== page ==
- Five All-NBA (2nd Team- '06/'07 & '08/'09), (3rd Team- '03/'04, '05/'06, '07/'08)
- Three FIBA Asia Golds ('01, '03', '05)
The case for electing Yao to the Hall of Fame is a little more murkier than the others. He has no NBA titles, no MVP awards, no major FIBA medals, no NCAA titles, no NCAA MVP awards and no major club titles in Europe (did win a club title in China).
Also, he has played fewer than 500 NBA games and we believe the threshold of NBA games played to be considered for Hall consideration should be around 525, if not at least above 500. Bill Walton has fewer than 500 NBA games played but he does have an NBA MVP trophy, two NBA titles and a legendary NCAA career to fall back on. Though, we wouldn't elect Walton to a NBA-only HOF, if one existed, because of the low games played total.
The one thing that Yao has going for him is his international status. He will be viewed through a different prism than American-born players.
I expect Vlade Divac to be inducted in the near future for contributions on and off the court. Vlade helped break down the door for foreign players to enter the NBA by being part of the first wave of int'l players in the late 80s. As an international player, Yao's one of the best bigs of all-time, like Vlade.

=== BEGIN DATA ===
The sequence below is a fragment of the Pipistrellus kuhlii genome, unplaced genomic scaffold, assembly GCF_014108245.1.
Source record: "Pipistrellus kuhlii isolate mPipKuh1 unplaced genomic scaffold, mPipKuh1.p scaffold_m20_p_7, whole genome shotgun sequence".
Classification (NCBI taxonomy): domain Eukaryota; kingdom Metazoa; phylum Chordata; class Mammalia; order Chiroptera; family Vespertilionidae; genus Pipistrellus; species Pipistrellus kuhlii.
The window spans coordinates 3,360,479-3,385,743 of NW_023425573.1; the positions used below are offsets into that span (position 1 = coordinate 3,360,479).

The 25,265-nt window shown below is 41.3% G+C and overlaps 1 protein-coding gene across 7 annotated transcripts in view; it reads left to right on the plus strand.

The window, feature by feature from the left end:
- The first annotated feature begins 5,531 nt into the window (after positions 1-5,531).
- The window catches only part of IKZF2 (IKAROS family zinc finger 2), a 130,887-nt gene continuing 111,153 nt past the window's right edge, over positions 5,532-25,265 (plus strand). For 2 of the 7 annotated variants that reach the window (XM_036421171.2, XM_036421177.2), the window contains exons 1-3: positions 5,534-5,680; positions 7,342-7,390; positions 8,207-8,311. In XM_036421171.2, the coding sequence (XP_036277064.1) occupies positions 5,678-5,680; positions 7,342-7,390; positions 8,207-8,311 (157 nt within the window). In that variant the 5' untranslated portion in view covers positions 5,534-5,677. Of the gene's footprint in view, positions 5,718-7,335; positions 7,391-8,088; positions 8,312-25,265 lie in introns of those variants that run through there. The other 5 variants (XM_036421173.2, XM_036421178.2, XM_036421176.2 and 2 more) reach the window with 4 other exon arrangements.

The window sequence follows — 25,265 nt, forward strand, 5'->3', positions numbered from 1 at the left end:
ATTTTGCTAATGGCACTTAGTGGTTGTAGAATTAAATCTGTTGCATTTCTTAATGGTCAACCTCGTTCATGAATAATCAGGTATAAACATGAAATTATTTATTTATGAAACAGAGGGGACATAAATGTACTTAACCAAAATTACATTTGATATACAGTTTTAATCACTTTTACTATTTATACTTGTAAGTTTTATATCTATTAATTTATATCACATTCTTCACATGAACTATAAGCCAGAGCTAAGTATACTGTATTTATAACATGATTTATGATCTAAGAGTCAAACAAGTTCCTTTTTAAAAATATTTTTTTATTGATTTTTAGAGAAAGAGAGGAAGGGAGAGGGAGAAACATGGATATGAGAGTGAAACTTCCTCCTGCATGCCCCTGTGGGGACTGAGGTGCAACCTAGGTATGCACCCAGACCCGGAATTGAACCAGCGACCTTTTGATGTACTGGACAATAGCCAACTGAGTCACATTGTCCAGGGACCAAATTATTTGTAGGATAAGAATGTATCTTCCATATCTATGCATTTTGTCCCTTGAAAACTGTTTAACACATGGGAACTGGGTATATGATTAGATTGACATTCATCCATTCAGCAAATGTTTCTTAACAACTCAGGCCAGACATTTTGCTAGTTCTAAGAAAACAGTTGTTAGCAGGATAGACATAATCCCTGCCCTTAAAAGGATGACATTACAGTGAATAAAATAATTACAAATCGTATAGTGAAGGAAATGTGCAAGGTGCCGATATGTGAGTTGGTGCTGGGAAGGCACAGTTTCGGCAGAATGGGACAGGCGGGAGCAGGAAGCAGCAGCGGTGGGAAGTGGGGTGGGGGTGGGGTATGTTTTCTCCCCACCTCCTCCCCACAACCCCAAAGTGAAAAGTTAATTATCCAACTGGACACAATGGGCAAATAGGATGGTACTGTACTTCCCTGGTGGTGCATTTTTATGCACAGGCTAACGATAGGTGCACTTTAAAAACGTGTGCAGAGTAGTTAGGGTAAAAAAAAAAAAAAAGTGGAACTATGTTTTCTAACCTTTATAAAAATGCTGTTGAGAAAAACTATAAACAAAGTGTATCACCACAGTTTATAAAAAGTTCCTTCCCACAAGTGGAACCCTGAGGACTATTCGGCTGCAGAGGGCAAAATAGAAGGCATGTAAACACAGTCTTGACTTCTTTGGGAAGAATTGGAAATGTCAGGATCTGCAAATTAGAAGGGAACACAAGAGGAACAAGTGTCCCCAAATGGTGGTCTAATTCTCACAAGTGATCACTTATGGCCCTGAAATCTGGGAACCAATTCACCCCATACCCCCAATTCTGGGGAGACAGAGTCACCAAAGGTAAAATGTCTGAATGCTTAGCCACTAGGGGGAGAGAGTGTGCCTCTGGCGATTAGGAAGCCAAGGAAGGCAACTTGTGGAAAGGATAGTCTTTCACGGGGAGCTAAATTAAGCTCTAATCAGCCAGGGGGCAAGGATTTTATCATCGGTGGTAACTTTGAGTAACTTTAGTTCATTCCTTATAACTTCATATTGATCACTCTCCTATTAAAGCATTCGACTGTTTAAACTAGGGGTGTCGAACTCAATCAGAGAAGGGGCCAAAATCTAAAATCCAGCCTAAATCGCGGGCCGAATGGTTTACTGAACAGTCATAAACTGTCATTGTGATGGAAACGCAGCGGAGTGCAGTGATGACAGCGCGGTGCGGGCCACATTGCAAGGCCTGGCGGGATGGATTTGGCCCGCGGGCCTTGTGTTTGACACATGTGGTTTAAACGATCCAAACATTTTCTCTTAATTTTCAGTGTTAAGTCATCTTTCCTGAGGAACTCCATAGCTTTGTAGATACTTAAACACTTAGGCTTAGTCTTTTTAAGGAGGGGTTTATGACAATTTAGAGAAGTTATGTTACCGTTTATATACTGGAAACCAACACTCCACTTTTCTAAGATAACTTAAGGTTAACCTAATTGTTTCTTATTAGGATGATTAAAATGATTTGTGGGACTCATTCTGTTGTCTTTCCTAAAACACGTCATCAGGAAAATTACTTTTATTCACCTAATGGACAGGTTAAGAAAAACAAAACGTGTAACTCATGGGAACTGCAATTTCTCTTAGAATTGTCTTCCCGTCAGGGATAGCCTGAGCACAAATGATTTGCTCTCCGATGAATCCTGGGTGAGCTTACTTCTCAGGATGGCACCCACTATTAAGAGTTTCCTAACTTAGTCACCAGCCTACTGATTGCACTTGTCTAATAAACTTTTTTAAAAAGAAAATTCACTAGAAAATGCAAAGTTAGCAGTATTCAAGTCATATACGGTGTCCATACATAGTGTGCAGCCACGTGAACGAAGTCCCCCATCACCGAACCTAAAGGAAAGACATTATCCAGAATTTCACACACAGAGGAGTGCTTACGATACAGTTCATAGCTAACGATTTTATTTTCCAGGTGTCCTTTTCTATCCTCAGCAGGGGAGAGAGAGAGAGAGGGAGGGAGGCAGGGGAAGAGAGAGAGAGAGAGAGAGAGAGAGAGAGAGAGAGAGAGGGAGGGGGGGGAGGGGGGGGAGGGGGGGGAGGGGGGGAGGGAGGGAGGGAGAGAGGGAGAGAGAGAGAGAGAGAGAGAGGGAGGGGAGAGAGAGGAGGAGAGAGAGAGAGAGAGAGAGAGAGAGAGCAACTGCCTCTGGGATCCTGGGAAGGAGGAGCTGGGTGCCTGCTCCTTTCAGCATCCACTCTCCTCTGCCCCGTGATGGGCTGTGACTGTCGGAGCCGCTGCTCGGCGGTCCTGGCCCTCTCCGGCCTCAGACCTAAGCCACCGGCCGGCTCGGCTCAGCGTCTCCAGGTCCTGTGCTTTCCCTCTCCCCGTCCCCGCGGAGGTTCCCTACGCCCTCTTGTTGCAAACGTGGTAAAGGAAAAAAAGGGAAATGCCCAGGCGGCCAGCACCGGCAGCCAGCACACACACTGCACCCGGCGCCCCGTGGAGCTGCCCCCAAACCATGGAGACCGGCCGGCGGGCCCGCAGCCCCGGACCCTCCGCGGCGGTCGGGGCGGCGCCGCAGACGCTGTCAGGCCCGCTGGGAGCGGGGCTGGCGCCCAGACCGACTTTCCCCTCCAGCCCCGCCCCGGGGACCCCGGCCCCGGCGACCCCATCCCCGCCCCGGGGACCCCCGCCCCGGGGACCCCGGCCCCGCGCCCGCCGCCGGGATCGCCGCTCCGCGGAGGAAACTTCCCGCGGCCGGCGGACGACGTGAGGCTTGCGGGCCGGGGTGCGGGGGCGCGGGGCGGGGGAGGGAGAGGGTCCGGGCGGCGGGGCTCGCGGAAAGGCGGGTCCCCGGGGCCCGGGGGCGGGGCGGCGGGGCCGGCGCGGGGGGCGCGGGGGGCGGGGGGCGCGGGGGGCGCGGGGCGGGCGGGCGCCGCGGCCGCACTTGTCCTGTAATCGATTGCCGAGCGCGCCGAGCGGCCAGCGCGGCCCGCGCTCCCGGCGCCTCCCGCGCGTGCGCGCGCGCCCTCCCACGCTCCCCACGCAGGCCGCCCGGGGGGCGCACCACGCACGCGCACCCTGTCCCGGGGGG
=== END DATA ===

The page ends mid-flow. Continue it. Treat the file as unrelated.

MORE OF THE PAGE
Also, Yao could be considered as an goodwill ambassador for the game of basketball similar to Vlade Divac. Yao has been instrumental in helping the NBA spread its influence to millions of new fans in Asia. From all accounts, Yao is known as a great teammate and terrific human being. I'm sure if David Stern has a HOF vote, he would give one to Yao.
As for Yao's NBA career, he was one of the top-five centers of his era. Elected to five All-NBA teams. Very effective around the paint with hooks and a nice turnaround jumper. His soft shooting touch not only made him a jumpshooting threat--he was one of the best foul-shooting centers ever thanks to his smooth release. His passing skills were never fully utilized--he was a better passer than his pedestrian assist numbers would indicate.
Though he might have not been a technically good defender and could be slow on rotations, his sheer size made him a major defensive presence. He was a big reason the Rockets were a top-rated defensive team and it's no coincidence the Rockets' team defense has struggled the last two years with no Yao around.
If there were a NBA-only HOF, we don't think Yao should belong, much like Walton. But we'd take no issue if Yao were nominated to the Naismith Hall as a combination of contributor to the game and an international standout player.